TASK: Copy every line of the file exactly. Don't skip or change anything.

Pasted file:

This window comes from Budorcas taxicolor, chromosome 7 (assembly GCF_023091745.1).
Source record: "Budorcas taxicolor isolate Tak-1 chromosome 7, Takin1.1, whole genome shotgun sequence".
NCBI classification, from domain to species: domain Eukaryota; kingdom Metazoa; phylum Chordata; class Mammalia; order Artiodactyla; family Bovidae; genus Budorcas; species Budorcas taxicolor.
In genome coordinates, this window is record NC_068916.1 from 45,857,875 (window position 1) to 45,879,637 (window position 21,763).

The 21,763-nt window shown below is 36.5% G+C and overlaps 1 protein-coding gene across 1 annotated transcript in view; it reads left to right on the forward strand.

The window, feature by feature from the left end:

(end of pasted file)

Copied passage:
This window comes from Budorcas taxicolor, chromosome 7 (assembly GCF_023091745.1).
Source record: "Budorcas taxicolor isolate Tak-1 chromosome 7, Takin1.1, whole genome shotgun sequence".
NCBI classification, from domain to species: domain Eukaryota; kingdom Metazoa; phylum Chordata; class Mammalia; order Artiodactyla; family Bovidae; genus Budorcas; species Budorcas taxicolor.
In genome coordinates, this window is record NC_068916.1 from 45,857,875 (window position 1) to 45,879,637 (window position 21,763).

The 21,763-nt window shown below is 36.5% G+C and overlaps 1 protein-coding gene across 1 annotated transcript in view; it reads left to right on the forward strand.

The window, feature by feature from the left end: